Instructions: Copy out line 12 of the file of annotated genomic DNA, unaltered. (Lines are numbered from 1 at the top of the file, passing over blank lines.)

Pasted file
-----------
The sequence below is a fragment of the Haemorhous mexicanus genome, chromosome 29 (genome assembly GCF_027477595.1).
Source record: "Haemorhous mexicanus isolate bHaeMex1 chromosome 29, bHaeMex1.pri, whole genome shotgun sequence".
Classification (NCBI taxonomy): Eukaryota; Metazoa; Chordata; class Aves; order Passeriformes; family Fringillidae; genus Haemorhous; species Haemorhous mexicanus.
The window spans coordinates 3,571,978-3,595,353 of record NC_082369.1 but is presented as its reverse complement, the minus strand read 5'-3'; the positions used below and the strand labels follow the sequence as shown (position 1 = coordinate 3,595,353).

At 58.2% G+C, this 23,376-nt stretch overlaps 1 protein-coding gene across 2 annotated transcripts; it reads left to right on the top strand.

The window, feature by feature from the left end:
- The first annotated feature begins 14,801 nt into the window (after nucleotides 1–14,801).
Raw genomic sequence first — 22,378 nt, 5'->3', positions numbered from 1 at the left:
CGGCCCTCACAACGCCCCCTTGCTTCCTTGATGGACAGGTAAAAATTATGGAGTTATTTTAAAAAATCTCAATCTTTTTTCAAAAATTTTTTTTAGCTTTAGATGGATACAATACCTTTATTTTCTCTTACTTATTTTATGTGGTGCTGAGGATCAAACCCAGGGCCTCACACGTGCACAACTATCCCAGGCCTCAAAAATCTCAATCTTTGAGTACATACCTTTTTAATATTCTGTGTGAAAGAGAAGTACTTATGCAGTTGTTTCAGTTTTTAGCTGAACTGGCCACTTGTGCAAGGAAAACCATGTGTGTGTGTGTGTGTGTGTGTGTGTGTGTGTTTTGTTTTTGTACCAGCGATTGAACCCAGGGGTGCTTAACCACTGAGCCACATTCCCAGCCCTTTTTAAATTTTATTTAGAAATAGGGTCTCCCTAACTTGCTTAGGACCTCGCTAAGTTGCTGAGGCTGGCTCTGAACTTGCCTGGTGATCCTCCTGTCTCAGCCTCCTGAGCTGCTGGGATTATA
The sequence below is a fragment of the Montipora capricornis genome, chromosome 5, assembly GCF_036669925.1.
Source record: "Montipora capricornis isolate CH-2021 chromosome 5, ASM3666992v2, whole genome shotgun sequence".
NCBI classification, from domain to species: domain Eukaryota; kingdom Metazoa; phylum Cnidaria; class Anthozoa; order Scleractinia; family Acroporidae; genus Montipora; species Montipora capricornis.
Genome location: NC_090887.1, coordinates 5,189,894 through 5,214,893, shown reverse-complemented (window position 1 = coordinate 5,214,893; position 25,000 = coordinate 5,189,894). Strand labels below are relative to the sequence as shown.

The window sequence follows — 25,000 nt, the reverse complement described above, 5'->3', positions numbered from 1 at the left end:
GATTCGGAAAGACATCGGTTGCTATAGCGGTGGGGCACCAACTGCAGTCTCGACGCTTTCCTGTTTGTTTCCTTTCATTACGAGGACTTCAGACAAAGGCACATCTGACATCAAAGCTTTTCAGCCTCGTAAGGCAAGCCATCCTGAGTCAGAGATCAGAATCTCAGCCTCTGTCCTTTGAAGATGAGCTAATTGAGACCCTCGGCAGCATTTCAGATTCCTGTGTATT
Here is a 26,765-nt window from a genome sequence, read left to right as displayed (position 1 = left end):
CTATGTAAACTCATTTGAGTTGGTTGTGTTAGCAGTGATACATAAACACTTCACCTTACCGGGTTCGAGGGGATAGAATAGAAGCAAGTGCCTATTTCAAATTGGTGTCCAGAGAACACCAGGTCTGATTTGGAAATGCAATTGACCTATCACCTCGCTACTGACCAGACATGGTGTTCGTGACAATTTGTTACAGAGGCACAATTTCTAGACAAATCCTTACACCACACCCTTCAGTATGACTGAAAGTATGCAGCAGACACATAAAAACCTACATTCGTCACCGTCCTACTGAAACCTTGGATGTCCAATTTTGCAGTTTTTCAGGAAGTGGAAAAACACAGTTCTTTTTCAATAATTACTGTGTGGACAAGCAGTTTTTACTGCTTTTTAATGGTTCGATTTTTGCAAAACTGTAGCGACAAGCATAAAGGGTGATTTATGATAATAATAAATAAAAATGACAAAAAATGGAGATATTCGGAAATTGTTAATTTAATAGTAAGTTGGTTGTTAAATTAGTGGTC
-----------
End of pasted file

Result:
NCBI classification, from domain to species: domain Eukaryota; kingdom Metazoa; phylum Cnidaria; class Anthozoa; order Scleractinia; family Acroporidae; genus Montipora; species Montipora capricornis.